I’m so anxious to get this first door completely stripped, sanded and then stained.

stripped and stained wood interior doors 14

I have no idea at this point what color stain I’ll use, but it’ll probably be a darker color so that I can minimize some of this busy wood grain.  I don’t want to cover it up completely, but I do want it to be more subtle.

stripped and stained wood interior doors 12

It’s definitely a lot of work, but it’s kind of fun, and definitely more relaxing than what I’ve been doing!

So I’m hoping that I can get at least a few doors done, and give my elbow some much needed rest, and then get back to the kitchen next week.  In the meantime, I hope to have at least one stained door to show you tomorrow!

SUBSCRIBE HERE!
Enter your name and email below to receive:

New posts delivered to your inbox * Giveaways exclusive to subscribers
Exclusive behind-the-scenes videos * Additional DIY tips
The occasional DIY project, just for subscribers
A plate of warm, freshly baked cookies

(Okay, probably not that last one.)  :)

Comments

  1. Tess says

    When we bought our current home someone had stained all of the woodwork a very very dark brown. It was depressing. I didn’t know what else to do but paint all the solid wood doors a nice bright white. Can’t wait to see what you do with yours.

    • says

      I’m actually not a fan at all of stained trim. I like it bright and white. :) But I do love stained wood doors, and I’ve never had them before because they’re so expensive! I can’t wait to get stain on these, and then get my new bright white trim installed. :)

      • Tess says

        Thanks for replying. I don’t know how you do it all! The blog, responding and all the amazing things you do to your home! I think I’m addicted to seeing your progress!!

  2. Laurie McIntyre says

    Outrageous! Love how the door is coming along so far. Well, and the rest of your house too! I am starting to get addicted to your blog! I get so excited when I see you have a new post up! I’m living vicariously through your adventures as my diy-ing has been put on the back burner while I do full time care-giving for my Mom. So thank you very much for sharing, it brightens my day.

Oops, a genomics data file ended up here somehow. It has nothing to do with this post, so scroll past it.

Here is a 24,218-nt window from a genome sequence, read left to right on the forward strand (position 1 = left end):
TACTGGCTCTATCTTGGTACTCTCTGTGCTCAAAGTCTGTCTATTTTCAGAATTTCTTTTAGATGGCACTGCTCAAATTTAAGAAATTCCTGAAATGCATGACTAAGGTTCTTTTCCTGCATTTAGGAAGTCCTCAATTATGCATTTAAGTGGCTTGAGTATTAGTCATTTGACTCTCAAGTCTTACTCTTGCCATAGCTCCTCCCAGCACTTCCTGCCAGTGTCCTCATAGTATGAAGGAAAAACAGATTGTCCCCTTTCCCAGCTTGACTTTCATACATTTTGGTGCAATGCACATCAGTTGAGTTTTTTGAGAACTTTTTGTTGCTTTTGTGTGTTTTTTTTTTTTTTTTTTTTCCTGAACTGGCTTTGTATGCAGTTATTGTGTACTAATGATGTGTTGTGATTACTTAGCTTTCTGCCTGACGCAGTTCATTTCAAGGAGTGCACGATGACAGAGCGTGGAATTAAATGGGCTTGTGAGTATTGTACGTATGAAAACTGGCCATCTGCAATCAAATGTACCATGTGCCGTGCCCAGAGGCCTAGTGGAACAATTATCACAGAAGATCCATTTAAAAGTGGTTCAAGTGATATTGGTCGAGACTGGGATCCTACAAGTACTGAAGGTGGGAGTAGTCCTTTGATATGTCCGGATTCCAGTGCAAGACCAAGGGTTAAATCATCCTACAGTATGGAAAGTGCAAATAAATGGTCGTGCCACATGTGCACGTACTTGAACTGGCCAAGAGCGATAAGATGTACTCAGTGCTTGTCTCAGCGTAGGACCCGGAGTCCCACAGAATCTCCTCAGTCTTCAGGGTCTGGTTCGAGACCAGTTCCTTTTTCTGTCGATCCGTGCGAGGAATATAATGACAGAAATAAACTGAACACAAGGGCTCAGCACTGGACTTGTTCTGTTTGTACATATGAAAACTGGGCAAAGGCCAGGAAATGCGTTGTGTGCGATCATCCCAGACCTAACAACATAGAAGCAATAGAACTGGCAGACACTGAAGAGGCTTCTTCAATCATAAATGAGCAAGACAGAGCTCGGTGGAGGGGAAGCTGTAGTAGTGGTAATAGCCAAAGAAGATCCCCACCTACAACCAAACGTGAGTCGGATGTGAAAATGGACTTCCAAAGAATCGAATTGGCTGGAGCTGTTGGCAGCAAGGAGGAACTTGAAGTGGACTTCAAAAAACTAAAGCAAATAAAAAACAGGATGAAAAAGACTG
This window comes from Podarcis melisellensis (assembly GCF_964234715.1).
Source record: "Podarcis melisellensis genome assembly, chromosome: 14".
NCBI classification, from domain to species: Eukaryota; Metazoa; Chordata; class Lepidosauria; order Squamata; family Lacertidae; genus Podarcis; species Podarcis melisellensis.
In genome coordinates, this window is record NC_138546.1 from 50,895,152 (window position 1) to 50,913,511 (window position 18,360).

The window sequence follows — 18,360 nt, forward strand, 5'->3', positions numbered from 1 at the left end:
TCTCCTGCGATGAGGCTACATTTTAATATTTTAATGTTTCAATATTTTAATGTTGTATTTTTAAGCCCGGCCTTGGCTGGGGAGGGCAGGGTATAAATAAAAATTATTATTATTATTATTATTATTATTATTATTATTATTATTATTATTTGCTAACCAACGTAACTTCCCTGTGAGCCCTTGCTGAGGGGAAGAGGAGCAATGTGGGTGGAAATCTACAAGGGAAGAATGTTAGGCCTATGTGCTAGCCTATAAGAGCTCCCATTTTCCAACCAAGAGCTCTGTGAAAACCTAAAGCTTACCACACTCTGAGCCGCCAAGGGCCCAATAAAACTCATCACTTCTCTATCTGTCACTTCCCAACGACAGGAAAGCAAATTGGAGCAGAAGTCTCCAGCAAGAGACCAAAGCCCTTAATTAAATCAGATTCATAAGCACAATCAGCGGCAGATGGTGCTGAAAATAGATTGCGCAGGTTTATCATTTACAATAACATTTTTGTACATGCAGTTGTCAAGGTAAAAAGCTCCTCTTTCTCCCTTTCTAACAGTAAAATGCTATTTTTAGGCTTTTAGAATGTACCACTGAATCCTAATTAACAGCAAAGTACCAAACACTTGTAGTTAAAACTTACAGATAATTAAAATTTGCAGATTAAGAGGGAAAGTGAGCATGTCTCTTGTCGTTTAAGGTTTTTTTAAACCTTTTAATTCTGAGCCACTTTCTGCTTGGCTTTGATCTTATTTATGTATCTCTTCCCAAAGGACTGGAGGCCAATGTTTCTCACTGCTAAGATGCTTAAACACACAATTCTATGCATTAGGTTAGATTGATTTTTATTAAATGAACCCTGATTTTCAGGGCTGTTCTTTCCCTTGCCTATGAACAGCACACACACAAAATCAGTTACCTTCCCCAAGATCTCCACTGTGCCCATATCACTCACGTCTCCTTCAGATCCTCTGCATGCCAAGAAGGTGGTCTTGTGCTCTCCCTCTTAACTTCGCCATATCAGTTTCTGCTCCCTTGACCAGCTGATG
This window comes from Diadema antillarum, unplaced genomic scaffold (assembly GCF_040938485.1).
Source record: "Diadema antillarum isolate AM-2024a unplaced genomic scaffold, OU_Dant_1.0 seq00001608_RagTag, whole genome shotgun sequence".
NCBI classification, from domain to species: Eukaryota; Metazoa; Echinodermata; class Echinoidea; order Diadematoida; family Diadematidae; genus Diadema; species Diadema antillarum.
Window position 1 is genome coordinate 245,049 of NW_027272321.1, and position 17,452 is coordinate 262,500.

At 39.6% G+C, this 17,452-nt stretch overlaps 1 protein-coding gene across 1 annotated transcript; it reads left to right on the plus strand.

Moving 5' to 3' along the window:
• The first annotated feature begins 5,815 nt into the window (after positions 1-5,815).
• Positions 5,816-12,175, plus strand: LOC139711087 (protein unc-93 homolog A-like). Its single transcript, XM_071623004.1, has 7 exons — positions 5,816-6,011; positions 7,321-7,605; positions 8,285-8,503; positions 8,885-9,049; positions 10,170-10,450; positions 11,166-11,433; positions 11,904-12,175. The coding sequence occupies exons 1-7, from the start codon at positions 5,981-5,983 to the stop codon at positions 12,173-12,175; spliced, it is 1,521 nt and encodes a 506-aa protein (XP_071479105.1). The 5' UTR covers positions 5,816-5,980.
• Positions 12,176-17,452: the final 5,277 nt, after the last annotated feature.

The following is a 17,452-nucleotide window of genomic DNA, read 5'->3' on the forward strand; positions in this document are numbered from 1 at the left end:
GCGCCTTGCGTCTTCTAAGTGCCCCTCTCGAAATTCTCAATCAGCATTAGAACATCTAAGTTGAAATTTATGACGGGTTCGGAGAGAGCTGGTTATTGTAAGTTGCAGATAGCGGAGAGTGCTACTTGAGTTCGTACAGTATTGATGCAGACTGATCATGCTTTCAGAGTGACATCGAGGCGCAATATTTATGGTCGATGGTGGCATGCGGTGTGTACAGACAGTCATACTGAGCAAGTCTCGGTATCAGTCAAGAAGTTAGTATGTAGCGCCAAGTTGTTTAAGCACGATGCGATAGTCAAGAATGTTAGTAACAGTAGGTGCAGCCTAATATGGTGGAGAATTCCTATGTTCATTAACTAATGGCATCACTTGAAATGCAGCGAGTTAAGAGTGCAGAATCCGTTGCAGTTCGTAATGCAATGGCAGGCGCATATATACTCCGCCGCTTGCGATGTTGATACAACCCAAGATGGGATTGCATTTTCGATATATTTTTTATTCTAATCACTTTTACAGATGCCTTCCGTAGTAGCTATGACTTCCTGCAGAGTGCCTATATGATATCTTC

• says

      Haha! It really is. The paint stripper does all the hard work, so scraping off the paint puts almost no pressure on my elbow at all. Plus, I can do quite a bit of scraping with my left hand. :)

      • Lisa E says

        Ha! I was thinking the same thing! Looks great so far. Ana White just posted about staining doors at the Momplex with white trim. Looks so pretty.

  3. Julie says

    You are wasting your time. Get an electric sanding machine, it will take you an hour per door, tops. Trust me on that.You will have to use sand paper by hand for some parts but still, not as time consuming and no chemicals to breathe in either.

    Still winter here but reading about your projects makes me want to get started on the renos on the big house so badly. Another month to wait. I hope not more than that.

    • says

      I’m actually specifically NOT sanding these because they have at least six coats of paint on them spanning 6.5 decades. So it stands to reason that at least one coat of paint on here (if not more) is lead-based paint. I’d rather not sand lead-based paint and send those particles airborne.

      But I’m using it outside, and there was a nice breeze all day yesterday, so I wasn’t breathing any chemicals. :)

  4. Carla says

    Your doors are lovely. I also have solid wood doors in my new old house but they are just the slab type. I plan to pretty them up with some molding.

  5. Julie says